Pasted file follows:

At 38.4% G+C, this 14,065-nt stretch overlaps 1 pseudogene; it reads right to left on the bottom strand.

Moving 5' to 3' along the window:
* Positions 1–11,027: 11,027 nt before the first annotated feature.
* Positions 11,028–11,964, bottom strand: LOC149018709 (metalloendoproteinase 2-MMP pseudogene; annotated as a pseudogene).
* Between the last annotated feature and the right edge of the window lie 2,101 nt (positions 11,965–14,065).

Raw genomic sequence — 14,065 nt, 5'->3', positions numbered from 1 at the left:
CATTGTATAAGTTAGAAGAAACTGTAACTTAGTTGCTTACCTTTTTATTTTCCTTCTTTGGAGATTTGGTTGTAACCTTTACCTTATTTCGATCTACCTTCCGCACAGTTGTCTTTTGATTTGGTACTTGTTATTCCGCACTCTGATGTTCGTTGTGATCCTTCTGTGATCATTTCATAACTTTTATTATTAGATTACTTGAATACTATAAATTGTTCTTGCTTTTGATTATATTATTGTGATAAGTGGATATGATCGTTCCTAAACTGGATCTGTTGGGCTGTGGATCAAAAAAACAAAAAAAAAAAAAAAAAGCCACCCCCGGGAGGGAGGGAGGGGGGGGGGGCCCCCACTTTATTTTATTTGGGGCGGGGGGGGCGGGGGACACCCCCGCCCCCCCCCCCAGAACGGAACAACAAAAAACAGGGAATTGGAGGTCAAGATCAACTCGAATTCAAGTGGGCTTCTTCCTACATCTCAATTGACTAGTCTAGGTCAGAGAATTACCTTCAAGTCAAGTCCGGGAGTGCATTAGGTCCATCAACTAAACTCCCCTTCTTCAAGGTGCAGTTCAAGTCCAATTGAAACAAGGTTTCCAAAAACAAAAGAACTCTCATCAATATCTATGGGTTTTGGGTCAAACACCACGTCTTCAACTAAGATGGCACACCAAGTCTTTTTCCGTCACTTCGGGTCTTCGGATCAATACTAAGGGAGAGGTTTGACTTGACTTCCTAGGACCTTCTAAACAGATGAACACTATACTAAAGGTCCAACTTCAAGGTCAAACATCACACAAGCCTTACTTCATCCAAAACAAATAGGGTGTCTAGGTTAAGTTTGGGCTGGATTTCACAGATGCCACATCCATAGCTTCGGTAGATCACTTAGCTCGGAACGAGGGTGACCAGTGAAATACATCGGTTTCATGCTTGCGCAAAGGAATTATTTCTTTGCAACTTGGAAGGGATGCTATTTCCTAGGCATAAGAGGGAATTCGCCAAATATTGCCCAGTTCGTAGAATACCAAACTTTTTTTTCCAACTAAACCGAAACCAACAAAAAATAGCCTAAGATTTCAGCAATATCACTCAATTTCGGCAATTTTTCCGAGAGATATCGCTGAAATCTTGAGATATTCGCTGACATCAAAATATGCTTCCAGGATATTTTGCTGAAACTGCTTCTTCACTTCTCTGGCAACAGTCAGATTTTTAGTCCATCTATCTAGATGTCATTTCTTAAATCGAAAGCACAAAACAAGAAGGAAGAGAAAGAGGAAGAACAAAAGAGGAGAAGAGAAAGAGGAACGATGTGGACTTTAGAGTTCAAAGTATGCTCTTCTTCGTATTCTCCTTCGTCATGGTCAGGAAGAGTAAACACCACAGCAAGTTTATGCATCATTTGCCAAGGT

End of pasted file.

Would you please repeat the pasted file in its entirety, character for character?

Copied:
At 38.4% G+C, this 14,065-nt stretch overlaps 1 pseudogene; it reads right to left on the bottom strand.

Moving 5' to 3' along the window:
* Positions 1–11,027: 11,027 nt before the first annotated feature.
* Positions 11,028–11,964, bottom strand: LOC149018709 (metalloendoproteinase 2-MMP pseudogene; annotated as a pseudogene).
* Between the last annotated feature and the right edge of the window lie 2,101 nt (positions 11,965–14,065).

Raw genomic sequence — 14,065 nt, 5'->3', positions numbered from 1 at the left:
CATTGTATAAGTTAGAAGAAACTGTAACTTAGTTGCTTACCTTTTTATTTTCCTTCTTTGGAGATTTGGTTGTAACCTTTACCTTATTTCGATCTACCTTCCGCACAGTTGTCTTTTGATTTGGTACTTGTTATTCCGCACTCTGATGTTCGTTGTGATCCTTCTGTGATCATTTCATAACTTTTATTATTAGATTACTTGAATACTATAAATTGTTCTTGCTTTTGATTATATTATTGTGATAAGTGGATATGATCGTTCCTAAACTGGATCTGTTGGGCTGTGGATCAAAAAAACAAAAAAAAAAAAAAAAAGCCACCCCCGGGAGGGAGGGAGGGGGGGGGGGCCCCCACTTTATTTTATTTGGGGCGGGGGGGGCGGGGGACACCCCCGCCCCCCCCCCCAGAACGGAACAACAAAAAACAGGGAATTGGAGGTCAAGATCAACTCGAATTCAAGTGGGCTTCTTCCTACATCTCAATTGACTAGTCTAGGTCAGAGAATTACCTTCAAGTCAAGTCCGGGAGTGCATTAGGTCCATCAACTAAACTCCCCTTCTTCAAGGTGCAGTTCAAGTCCAATTGAAACAAGGTTTCCAAAAACAAAAGAACTCTCATCAATATCTATGGGTTTTGGGTCAAACACCACGTCTTCAACTAAGATGGCACACCAAGTCTTTTTCCGTCACTTCGGGTCTTCGGATCAATACTAAGGGAGAGGTTTGACTTGACTTCCTAGGACCTTCTAAACAGATGAACACTATACTAAAGGTCCAACTTCAAGGTCAAACATCACACAAGCCTTACTTCATCCAAAACAAATAGGGTGTCTAGGTTAAGTTTGGGCTGGATTTCACAGATGCCACATCCATAGCTTCGGTAGATCACTTAGCTCGGAACGAGGGTGACCAGTGAAATACATCGGTTTCATGCTTGCGCAAAGGAATTATTTCTTTGCAACTTGGAAGGGATGCTATTTCCTAGGCATAAGAGGGAATTCGCCAAATATTGCCCAGTTCGTAGAATACCAAACTTTTTTTTCCAACTAAACCGAAACCAACAAAAAATAGCCTAAGATTTCAGCAATATCACTCAATTTCGGCAATTTTTCCGAGAGATATCGCTGAAATCTTGAGATATTCGCTGACATCAAAATATGCTTCCAGGATATTTTGCTGAAACTGCTTCTTCACTTCTCTGGCAACAGTCAGATTTTTAGTCCATCTATCTAGATGTCATTTCTTAAATCGAAAGCACAAAACAAGAAGGAAGAGAAAGAGGAAGAACAAAAGAGGAGAAGAGAAAGAGGAACGATGTGGACTTTAGAGTTCAAAGTATGCTCTTCTTCGTATTCTCCTTCGTCATGGTCAGGAAGAGTAAACACCACAGCAAGTTTATGCATCATTTGCCAAGGT